Chaldean Catholic Church Eastern Syriac particular church of the Catholic Church

The Chaldean Catholic Church is an Eastern Catholic particular church in full communion with the Holy See and the rest of the Catholic Church, with the Chaldean Patriarchate having been originally formed out of the Church of the East in 1552. Employing the East Syriac Rite in Syriac language in its liturgy, it is part of Syriac Christianity by heritage. Headquartered in the Cathedral of Mary Mother of Sorrows, Baghdad, Iraq, since 1950, it is headed by the Catholicos-Patriarch Louis Raphaël I Sako. It comprises 640,828 members, mostly Chaldean Christians living in northern Iraq, with smaller numbers in adjacent areas in northeastern Syria, southeastern Turkey and northwestern Iran, a region roughly corresponding to ancient Assyria. There are also many Chaldeans in diaspora in the Western world.


Pope Francis made him a cardinal on 28 June 2018.


Early life

Sako was born in the city of Zakho, Iraqi Kurdistan. He comes from a Chaldean Christian family that has roots in a religious community that has had a presence in the city of his birth since the 5th century AD. [2] Before he was consecrated bishop, Sako had demanded to see President Saddam Hussein after the Iraqi Government refused to allow him to teach religious education. Saddam refused his request but Sako responded by doing a separate doctorate and, because it had little religious content, the Government gave him his teaching licence, which enabled him to teach the subject. [3]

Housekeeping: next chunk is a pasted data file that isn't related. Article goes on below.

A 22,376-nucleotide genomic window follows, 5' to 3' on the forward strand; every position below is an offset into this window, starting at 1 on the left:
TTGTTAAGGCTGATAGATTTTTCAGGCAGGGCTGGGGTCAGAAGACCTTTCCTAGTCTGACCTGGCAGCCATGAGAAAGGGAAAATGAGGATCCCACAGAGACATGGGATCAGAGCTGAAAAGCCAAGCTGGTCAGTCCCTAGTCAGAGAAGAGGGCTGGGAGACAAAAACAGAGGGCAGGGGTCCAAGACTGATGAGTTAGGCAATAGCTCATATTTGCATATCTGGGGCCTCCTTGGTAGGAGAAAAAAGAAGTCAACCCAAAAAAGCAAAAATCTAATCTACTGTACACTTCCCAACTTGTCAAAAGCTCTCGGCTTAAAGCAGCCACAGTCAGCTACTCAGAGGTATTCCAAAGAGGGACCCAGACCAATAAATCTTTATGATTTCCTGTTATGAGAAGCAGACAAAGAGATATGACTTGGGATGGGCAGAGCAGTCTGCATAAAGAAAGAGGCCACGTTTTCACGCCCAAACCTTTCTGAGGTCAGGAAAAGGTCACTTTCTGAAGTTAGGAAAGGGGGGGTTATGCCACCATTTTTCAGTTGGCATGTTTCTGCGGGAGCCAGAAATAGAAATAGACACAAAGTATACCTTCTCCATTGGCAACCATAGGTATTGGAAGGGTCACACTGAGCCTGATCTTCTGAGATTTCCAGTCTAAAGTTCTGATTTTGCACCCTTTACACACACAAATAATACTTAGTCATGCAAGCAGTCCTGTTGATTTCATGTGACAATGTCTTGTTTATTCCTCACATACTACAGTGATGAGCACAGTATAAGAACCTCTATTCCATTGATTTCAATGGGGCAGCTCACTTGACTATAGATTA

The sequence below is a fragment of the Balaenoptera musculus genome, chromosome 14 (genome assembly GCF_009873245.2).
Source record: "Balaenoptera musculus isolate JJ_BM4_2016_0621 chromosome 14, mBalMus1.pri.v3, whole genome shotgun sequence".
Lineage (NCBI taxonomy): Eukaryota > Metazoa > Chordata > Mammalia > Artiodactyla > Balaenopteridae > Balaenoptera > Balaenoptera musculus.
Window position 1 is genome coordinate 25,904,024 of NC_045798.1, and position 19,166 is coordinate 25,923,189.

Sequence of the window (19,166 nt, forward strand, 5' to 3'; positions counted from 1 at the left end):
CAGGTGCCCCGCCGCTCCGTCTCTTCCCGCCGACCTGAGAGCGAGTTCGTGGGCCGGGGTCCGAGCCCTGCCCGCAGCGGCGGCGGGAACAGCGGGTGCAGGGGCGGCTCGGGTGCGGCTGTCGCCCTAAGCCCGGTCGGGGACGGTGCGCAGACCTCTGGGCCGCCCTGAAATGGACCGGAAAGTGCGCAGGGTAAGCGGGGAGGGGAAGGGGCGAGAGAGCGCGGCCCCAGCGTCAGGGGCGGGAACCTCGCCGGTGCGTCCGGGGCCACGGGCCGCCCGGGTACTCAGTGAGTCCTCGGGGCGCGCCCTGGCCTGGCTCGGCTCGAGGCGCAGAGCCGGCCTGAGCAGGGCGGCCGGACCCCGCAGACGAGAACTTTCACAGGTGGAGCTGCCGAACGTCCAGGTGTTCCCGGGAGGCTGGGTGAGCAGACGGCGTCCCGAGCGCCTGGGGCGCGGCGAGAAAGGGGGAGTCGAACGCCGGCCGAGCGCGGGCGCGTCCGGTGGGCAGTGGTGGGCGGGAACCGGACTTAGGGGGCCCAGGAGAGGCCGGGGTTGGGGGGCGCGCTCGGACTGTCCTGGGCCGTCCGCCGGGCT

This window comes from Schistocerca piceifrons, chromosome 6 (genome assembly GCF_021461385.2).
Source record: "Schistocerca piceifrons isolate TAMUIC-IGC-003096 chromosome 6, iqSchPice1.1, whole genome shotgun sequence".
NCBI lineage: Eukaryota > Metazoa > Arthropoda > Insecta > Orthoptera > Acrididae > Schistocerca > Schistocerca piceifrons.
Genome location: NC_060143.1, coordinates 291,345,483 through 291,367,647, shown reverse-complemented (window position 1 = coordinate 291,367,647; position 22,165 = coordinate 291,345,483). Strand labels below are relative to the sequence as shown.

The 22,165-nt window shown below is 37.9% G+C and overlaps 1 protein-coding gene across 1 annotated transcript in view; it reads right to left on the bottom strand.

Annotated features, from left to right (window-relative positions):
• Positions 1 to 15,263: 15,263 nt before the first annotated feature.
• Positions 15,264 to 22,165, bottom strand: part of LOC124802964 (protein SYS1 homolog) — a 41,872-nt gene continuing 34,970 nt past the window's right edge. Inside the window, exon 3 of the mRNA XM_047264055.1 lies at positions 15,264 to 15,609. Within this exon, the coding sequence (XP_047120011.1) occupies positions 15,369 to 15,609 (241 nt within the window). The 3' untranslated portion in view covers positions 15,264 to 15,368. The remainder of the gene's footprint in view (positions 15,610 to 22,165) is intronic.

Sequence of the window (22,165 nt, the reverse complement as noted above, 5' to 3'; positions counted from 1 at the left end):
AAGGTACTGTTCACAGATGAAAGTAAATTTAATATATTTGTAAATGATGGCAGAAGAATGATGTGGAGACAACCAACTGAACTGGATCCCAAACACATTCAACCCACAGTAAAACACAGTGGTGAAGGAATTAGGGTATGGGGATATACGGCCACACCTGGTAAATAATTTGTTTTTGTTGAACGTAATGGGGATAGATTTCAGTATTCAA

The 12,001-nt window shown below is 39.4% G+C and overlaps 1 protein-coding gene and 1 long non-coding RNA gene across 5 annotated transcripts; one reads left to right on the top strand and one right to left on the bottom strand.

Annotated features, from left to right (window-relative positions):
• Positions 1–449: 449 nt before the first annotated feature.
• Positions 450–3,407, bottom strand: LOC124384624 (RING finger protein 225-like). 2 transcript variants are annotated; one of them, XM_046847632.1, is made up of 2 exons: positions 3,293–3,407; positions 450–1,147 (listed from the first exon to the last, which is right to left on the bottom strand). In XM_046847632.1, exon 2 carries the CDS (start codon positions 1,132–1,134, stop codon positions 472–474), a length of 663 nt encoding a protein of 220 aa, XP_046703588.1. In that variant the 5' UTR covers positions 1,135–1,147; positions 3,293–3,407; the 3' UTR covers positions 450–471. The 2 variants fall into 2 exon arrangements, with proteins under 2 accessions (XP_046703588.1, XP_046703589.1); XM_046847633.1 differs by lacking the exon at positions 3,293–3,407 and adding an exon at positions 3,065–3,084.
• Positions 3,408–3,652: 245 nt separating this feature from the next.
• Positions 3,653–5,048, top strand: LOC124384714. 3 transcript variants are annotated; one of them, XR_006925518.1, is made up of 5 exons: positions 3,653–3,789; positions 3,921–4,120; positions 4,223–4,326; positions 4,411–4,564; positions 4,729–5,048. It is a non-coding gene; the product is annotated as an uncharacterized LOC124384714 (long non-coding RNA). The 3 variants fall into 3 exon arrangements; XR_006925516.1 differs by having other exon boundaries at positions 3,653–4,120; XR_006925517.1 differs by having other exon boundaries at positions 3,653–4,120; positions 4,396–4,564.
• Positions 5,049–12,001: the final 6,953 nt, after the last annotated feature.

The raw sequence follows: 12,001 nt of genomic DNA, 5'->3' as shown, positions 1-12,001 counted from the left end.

Zakho Place in Kurdistan, Iraq

Zakho is a city in Iraq, at the centre of the eponymous Zakho District of the Dohuk Governorate of Iraqi Kurdistan, located a few kilometers from the Iraqi–Turkish border. The city has a population of 350,000.

Iraqi Kurdistan Iraqi part of Kurdistan

Iraqi Kurdistan, officially called the Kurdistan Region of Iraq by the Iraqi constitution, is an autonomous region located in northern Iraq. It is also referred to as Southern Kurdistan, as Kurds generally consider it to be one of the four parts of Greater Kurdistan, which also includes parts of southeastern Turkey, northern Syria, and northwestern Iran.

Saddam Hussein Iraqi politician and President

Saddam Hussein Abd al-Majid al-Tikriti was President of Iraq from 16 July 1979 until 9 April 2003. A leading member of the revolutionary Arab Socialist Ba'ath Party, and later, the Baghdad-based Ba'ath Party and its regional organization the Iraqi Ba'ath Party—which espoused Ba'athism, a mix of Arab nationalism and socialism—Saddam played a key role in the 1968 coup that brought the party to power in Iraq.

On 1 February 2013, Pope Benedict XVI granted him ecclesiastica communio (ecclesiastical communion) [4] which the leaders of the Eastern-rite Catholic churches seek as a sign of their unity with the wider Catholic church. [5] [6] Patriarch Louis Raphaël I Sako speaks Chaldean, German, French, English, Italian, and Arabic. [5]

Eastern Catholic Churches autonomous, self-governing particular Churches in full communion with the Pope